Home Discussion Papers Asia Dimension Bharti Airtel’s approach to Africa: Can India’s telecommunications industry be replicated in Africa?
Bharti Airtel’s approach to Africa: Can India’s telecommunications industry be replicated in Africa?
Written by Harvir Mattu (1) Thursday, 02 September 2010 08:28

In June 2010, Indian telecommunications giant Bharti Airtel announced its takeover of the telecommunications company Zain’s operations in fifteen African countries. With the US$ 10.7 billion purchase, Bharti became the world's fifth largest mobile service provider by number of subscribers. It gained 42 million customers in the fifteen African countries, which include Kenya, Uganda, Tanzania and Gabon amongst others.(2) Upon acquisition, Bharti announced its intentions of delivering affordable services and deeper coverage across its acquired markets.(3) For a continent that has low mobile penetration combined with the highest calling charges in the world, these promises could have a profound effect on the African telecommunications industry and its consumers.

Mobiles in the developing world

Mobile telephony is recognised as the most important mode of telecommunications in developing countries.(4) The mobile revolution in some developing countries epitomises the concept of ‘leapfrogging’. This is where developing countries might be able to 'leapfrog' earlier technological paradigms and catch up to more advanced economies in technological terms. For instance, rural parts of Papua New Guinea saw their telecommunications infrastructure move from nothing to a satellite-based system in a single leap.(5)

There is a broad consensus that the introduction and the growth of mobile telephony have important economic and social effects for developing countries. Some studies have suggested that mobile telecommunications services create very large gains in consumer welfare. Other studies have highlighted the relationship between growth in the telecommunication sector and economic development.(6) A United Nations Conference on Trade and Development (UNCTAD) publication highlights how in developing countries, mobiles have become an essential entry point into the information society. Mobile telephony is viewed as a ‘critical tool’ that creates business opportunities, enables efficient sharing of information and intelligence, and empowers households and communities to stay connected.(7) Airtel’s promise of the extension of mobile services, such as to those living in the most remote and rural areas, will enhance the quality of life of many Africans.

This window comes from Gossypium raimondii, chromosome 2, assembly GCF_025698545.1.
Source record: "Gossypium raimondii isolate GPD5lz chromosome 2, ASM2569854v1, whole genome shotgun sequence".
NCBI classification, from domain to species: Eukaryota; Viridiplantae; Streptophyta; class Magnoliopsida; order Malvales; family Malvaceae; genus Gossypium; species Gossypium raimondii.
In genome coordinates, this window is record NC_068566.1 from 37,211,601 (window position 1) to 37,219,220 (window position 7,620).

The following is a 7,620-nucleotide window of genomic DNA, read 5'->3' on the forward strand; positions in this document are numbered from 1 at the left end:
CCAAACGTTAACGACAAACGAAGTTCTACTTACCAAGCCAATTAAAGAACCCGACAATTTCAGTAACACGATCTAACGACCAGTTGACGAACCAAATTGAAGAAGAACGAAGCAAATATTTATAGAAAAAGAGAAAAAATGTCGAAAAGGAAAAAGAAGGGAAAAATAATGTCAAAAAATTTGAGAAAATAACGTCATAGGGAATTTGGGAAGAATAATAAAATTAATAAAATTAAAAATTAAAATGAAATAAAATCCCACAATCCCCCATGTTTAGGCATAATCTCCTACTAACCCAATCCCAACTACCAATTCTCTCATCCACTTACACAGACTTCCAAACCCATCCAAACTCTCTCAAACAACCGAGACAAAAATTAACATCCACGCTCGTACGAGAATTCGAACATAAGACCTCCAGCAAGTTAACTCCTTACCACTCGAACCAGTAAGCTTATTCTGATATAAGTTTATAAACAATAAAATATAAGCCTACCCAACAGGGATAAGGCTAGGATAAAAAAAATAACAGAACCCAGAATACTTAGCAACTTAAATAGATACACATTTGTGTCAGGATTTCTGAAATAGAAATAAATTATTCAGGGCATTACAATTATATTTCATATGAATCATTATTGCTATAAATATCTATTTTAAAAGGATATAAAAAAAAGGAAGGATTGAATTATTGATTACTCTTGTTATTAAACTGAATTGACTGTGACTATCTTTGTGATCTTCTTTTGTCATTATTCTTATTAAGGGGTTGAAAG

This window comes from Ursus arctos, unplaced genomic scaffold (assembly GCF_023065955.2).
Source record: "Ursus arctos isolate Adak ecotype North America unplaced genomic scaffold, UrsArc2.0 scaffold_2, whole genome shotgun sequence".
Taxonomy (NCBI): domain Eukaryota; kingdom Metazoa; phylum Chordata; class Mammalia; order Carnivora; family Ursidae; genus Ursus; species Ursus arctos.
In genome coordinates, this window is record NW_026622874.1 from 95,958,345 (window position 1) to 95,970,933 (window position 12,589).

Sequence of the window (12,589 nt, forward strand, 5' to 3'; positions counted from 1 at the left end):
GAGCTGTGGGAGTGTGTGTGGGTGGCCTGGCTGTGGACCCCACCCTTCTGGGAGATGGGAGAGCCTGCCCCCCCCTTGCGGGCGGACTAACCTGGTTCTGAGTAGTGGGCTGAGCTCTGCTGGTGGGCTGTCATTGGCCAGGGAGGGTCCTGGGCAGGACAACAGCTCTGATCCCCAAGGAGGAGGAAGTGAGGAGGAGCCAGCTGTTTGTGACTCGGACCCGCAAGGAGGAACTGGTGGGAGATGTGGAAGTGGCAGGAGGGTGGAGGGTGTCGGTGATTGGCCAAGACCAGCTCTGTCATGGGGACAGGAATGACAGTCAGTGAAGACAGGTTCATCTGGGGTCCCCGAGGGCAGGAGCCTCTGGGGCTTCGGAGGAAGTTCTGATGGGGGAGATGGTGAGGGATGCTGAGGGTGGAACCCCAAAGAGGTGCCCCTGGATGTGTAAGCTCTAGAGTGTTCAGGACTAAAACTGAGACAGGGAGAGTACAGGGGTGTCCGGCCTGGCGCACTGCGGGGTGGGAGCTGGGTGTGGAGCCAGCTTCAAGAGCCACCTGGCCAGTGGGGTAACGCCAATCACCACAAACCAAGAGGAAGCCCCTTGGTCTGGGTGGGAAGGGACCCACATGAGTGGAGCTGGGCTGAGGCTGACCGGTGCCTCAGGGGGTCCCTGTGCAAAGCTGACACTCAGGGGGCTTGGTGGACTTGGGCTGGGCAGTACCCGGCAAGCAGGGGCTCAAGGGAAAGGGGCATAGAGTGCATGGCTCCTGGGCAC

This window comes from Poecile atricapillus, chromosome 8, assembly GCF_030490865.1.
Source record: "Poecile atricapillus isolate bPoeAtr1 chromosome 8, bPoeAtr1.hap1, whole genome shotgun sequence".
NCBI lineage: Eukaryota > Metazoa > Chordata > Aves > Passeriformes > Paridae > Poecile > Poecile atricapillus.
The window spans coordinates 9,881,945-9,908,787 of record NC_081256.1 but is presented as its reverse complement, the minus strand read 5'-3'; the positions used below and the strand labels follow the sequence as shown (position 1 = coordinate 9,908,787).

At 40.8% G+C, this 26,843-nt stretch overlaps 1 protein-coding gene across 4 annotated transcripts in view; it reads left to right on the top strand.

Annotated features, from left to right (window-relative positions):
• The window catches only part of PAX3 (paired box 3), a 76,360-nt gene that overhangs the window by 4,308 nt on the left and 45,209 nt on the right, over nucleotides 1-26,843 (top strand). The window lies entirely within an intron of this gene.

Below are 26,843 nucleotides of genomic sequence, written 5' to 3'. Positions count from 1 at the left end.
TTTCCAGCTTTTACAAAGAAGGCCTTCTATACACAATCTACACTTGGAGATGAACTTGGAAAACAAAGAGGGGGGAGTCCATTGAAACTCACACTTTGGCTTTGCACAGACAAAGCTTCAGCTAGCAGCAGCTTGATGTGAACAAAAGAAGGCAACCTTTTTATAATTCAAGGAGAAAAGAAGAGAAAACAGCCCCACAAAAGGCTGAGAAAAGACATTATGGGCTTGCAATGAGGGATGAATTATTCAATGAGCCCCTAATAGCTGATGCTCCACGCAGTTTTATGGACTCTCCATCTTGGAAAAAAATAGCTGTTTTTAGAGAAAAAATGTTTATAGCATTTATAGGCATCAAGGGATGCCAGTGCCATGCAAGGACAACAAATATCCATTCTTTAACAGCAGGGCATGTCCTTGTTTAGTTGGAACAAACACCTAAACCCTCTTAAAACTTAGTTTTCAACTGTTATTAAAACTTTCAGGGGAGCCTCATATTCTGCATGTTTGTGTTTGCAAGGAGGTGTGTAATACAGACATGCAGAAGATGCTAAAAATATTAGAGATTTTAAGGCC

Bharti Airtel in Kenya

Bharti Airtel is India’s largest mobile service operator based on number of customers. Its strategy has largely been mass market domination by offering low call rates, whilst banking on high volumes. India’s mobile phone users enjoy the lowest call rates in the world, due largely to Bharti Airtel’s price wars with competitors. Post-acquisition of Zain, there was speculation in the industry that Airtel would take its mass market approach to its newly attained African locations, thus starting pricing wars. Since African countries do suffer from the highest calling rates in the world, and with penetration rates low (but growing), a price war would be beneficial to consumers and possibly to operators if they are able to increase their customer base. A look at Airtel’s recent activities in Kenya could indicate the direction of future movements of Airtel in other African locations.